040313I wonder, though, if those of us caught in this tension of “Of course he did!” and “There’s no way he did!” aren’t exactly where the Holy Spirit would have us be.  I wonder if, in her wisdom, the Holy Spirit leads us to ask questions about the resurrection because the most fruitful place to live, the most fruitful place in which to be human and to be alive, is to stay “on board” this ship and to learn to navigate the “rocks of resurrection.”

Recognizing that we cannot prove anything one way or the other about the historical Jesus’ death and resurrection; recognizing that there is something about Jesus that nonetheless draws us, that has brought us here this morning; while at the same time acknowledging that we have questions and doubts about resurrection… if in these tensions we can stay “on board,” we discover that God gives the grace to navigate the “rocks.”   And navigating through the “Scylla” of “Bones and all!” on the one side, and the “Charybdis” of healthy skepticism on the other, it is possible to come to an extraordinary place:  it is possible to come to a place where we are fearless of death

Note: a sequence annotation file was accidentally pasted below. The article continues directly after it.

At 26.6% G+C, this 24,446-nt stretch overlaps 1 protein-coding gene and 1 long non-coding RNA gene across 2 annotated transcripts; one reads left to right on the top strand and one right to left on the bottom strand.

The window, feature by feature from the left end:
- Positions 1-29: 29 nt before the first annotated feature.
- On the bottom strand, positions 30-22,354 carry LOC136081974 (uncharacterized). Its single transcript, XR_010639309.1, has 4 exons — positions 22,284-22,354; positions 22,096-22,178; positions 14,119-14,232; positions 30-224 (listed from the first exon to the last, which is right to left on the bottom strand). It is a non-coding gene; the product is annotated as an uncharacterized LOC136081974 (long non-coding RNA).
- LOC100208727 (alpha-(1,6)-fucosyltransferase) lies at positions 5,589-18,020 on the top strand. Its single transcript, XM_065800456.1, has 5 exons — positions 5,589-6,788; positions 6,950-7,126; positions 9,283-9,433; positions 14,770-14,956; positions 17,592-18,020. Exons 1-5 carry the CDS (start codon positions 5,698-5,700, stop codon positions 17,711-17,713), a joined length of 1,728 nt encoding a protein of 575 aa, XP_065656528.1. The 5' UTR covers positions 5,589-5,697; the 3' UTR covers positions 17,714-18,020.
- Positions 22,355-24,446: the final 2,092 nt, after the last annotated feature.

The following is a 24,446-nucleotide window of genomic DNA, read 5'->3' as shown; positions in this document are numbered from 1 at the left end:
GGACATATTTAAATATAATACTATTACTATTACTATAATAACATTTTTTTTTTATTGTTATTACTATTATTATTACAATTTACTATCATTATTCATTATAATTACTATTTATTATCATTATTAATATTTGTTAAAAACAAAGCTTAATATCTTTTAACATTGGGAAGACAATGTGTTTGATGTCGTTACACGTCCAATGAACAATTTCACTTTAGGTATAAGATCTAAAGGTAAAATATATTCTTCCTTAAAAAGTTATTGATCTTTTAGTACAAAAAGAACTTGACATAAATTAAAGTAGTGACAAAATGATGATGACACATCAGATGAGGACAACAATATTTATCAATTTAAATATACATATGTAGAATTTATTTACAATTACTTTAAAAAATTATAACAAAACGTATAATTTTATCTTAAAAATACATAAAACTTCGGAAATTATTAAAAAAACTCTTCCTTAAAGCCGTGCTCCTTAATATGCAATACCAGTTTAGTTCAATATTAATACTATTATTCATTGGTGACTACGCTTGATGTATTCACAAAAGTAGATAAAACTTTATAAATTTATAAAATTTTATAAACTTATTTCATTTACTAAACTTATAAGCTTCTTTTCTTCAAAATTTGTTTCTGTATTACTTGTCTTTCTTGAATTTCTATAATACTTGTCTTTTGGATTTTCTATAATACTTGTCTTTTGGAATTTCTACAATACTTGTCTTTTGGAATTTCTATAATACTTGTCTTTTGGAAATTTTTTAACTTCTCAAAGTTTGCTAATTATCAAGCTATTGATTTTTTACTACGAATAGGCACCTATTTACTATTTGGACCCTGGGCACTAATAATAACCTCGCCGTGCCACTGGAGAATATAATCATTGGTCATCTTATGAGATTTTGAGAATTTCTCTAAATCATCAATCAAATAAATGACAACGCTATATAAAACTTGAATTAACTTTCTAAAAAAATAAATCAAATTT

When I say that it is possible to become fearless of death, I don’t mean that we live without fear of death – everyone has fears, and death is probably our greatest fear.  When I say we become fearless of death I mean that we learn to live beyond our fears.  We learn to focus, not on what really did or did not happen at the end of Jesus’ time on earth – nor on what may or may not happen at the end of our time on earth – but rather we focus on where we are now in the present.  Focusing on the “now,” we discover that, as we stay “on board” and continue to engage the mystery of resurrection, and as we are forthright about our doubts, both with ourselves and God, it is possible for us to look our fear of death in the eye move past it into a place that is beyond our fear of death.